Patent Owner argued that this case involves the second and fourth categories in Taylor. Specifically, Patent Owner argued that “[b]y the express terms of the Agreement, Activision had at minimum an opportunity to control this [inter partes review] through its contractual right to review and approve [Petitioner]’s legal reviews underlying the [inter partes review], its participation in the meetings of [Petitioner]’s Board of Directors, and its funding of th[is inter partes review] indirectly through payment of Development Advances.” The Board disagreed, stating that Patent Owner had not shown that Activision has an opportunity to control this inter partes review and that Patent Owner’s arguments are based on unreasonable assumptions and interpretations of various sections of the Agreement. Specifically, the Board found that Patent Owner had not shown that this proceeding involving the ’501 patent fell within the scope of the “legal review of the Products” under a section of the Agreement. Similarly, the Board found that provisions giving Activision a right to withhold approval of a merger or consolidation of Petitioner with another company and to designate one person to attend and participate as a non-voting observer in all meetings of Petitioner’s Board of Directors did not show that Activision has an opportunity to control this proceeding. Also, the Board found that provisions requiring Activision to provide Development Advances to fund the costs of creation and development of the Products and otherwise cover day-to-day overhead and operational expenses that are reasonably necessary and related to the creation and development of the Products, did not include funding an inter partes review proceeding. Thus, the Board was not persuaded that Patent Owner had demonstrated that the Agreement gave Activision any opportunity to control this proceeding. Additionally, the Board was not persuaded that the working relationship between Petitioner and Activision met the Taylor exception of a pre-existing substantive legal relationship. Accordingly, the Board was not persuaded that Activision is an unnamed real party in interest in this proceeding.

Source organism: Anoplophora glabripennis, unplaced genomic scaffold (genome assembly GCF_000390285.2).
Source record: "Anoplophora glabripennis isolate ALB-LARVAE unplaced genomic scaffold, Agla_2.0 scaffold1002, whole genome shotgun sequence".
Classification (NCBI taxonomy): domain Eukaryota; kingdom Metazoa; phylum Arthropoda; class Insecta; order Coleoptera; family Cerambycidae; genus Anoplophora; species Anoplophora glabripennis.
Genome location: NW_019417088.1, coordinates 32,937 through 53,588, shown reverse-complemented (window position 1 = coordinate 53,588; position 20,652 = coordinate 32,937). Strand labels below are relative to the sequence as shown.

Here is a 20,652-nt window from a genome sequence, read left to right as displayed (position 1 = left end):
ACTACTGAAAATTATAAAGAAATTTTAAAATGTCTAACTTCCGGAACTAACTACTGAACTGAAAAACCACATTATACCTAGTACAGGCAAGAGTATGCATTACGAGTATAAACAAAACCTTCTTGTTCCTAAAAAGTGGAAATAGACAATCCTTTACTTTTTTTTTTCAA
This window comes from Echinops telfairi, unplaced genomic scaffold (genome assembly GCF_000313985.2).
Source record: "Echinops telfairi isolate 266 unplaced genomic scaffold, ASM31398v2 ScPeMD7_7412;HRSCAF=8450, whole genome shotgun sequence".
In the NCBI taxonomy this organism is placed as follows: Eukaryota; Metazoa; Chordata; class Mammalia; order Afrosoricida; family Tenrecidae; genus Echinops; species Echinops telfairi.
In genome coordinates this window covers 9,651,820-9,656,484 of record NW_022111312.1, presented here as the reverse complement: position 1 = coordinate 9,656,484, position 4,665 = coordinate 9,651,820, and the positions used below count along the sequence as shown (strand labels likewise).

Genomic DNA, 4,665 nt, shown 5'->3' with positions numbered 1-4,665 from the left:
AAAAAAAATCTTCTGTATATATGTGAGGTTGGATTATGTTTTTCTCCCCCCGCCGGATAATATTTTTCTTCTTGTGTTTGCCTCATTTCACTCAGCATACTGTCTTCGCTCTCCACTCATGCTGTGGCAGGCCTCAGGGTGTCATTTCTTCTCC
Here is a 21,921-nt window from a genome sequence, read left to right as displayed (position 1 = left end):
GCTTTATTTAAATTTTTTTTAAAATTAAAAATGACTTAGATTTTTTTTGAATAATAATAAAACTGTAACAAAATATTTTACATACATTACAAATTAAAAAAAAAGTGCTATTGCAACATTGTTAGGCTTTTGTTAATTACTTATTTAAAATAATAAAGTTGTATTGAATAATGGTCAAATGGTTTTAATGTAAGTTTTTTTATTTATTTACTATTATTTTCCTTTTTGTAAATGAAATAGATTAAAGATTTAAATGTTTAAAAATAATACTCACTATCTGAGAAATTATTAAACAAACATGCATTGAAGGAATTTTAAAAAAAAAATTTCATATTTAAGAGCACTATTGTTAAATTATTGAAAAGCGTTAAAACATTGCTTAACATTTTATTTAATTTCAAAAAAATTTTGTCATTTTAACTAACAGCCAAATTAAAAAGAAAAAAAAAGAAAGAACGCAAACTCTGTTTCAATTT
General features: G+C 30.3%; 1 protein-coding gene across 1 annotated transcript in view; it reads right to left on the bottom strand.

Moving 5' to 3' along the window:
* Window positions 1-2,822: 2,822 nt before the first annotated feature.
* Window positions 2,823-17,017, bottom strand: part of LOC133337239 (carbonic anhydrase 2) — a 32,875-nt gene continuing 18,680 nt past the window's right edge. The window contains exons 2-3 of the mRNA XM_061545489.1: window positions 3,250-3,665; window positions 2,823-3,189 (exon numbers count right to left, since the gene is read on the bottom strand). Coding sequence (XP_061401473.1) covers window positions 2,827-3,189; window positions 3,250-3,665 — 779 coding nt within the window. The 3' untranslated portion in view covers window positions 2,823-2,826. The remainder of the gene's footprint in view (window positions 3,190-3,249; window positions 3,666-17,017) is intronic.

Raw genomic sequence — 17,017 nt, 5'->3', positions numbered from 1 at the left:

Bungie, Inc. v. Worlds Inc., IPR2015-01319
Paper 14: Decision on Institution of Inter Partes Review
Dated: December 7, 2015
Patent: 8,082,501 B2
Before: Karl D. Easthom, Kerry Begley, and Jason J. Chung
Written by: Begley
Related proceedings: Cordelia Lighting, Inc. v. Zhejiang Yankon Group Co., Ltd. et al., No. 5:14-cv-00881-JGB-SP (C.D. Cal.); Cordelia Lighting, Inc. v. Zhejiang Yankon Group Co., Ltd., et al., No. 15-1698 (Fed. Cir.).